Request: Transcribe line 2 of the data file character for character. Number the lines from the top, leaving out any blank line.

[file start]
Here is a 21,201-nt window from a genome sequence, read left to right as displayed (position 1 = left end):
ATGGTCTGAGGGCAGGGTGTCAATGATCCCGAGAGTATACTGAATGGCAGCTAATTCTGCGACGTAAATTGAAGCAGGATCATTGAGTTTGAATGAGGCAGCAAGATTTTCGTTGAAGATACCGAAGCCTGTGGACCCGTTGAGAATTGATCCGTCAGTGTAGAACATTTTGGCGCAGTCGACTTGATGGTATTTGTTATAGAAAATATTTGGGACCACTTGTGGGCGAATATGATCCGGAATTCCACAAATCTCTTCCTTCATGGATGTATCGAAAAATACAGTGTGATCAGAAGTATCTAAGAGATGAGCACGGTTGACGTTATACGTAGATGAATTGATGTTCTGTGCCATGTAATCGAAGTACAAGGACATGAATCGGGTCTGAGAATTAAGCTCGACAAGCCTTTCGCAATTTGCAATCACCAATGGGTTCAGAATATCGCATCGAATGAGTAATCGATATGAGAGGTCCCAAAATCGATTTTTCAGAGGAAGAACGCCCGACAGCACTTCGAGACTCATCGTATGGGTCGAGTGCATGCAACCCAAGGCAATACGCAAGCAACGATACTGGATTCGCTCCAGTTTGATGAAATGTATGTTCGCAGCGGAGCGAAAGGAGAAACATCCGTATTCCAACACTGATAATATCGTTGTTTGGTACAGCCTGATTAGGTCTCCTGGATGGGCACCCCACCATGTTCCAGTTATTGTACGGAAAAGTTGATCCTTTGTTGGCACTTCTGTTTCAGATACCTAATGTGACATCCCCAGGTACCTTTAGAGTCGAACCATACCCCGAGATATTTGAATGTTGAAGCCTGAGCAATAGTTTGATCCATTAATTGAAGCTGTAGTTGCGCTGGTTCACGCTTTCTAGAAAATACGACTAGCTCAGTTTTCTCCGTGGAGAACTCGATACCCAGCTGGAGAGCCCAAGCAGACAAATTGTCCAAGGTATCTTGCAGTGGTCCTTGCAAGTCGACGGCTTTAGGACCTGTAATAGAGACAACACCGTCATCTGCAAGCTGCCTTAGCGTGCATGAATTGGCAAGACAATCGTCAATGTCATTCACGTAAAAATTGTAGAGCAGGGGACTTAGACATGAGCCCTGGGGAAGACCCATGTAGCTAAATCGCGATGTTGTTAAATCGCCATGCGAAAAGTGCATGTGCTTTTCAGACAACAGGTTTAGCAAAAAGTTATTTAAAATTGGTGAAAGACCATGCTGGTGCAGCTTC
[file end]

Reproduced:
ATGGTCTGAGGGCAGGGTGTCAATGATCCCGAGAGTATACTGAATGGCAGCTAATTCTGCGACGTAAATTGAAGCAGGATCATTGAGTTTGAATGAGGCAGCAAGATTTTCGTTGAAGATACCGAAGCCTGTGGACCCGTTGAGAATTGATCCGTCAGTGTAGAACATTTTGGCGCAGTCGACTTGATGGTATTTGTTATAGAAAATATTTGGGACCACTTGTGGGCGAATATGATCCGGAATTCCACAAATCTCTTCCTTCATGGATGTATCGAAAAATACAGTGTGATCAGAAGTATCTAAGAGATGAGCACGGTTGACGTTATACGTAGATGAATTGATGTTCTGTGCCATGTAATCGAAGTACAAGGACATGAATCGGGTCTGAGAATTAAGCTCGACAAGCCTTTCGCAATTTGCAATCACCAATGGGTTCAGAATATCGCATCGAATGAGTAATCGATATGAGAGGTCCCAAAATCGATTTTTCAGAGGAAGAACGCCCGACAGCACTTCGAGACTCATCGTATGGGTCGAGTGCATGCAACCCAAGGCAATACGCAAGCAACGATACTGGATTCGCTCCAGTTTGATGAAATGTATGTTCGCAGCGGAGCGAAAGGAGAAACATCCGTATTCCAACACTGATAATATCGTTGTTTGGTACAGCCTGATTAGGTCTCCTGGATGGGCACCCCACCATGTTCCAGTTATTGTACGGAAAAGTTGATCCTTTGTTGGCACTTCTGTTTCAGATACCTAATGTGACATCCCCAGGTACCTTTAGAGTCGAACCATACCCCGAGATATTTGAATGTTGAAGCCTGAGCAATAGTTTGATCCATTAATTGAAGCTGTAGTTGCGCTGGTTCACGCTTTCTAGAAAATACGACTAGCTCAGTTTTCTCCGTGGAGAACTCGATACCCAGCTGGAGAGCCCAAGCAGACAAATTGTCCAAGGTATCTTGCAGTGGTCCTTGCAAGTCGACGGCTTTAGGACCTGTAATAGAGACAACACCGTCATCTGCAAGCTGCCTTAGCGTGCATGAATTGGCAAGACAATCGTCAATGTCATTCACGTAAAAATTGTAGAGCAGGGGACTTAGACATGAGCCCTGGGGAAGACCCATGTAGCTAAATCGCGATGTTGTTAAATCGCCATGCGAAAAGTGCATGTGCTTTTCAGACAACAGGTTTAGCAAAAAGTTATTTAAAATTGGTGAAAGACCATGCTGGTGCAGCTTC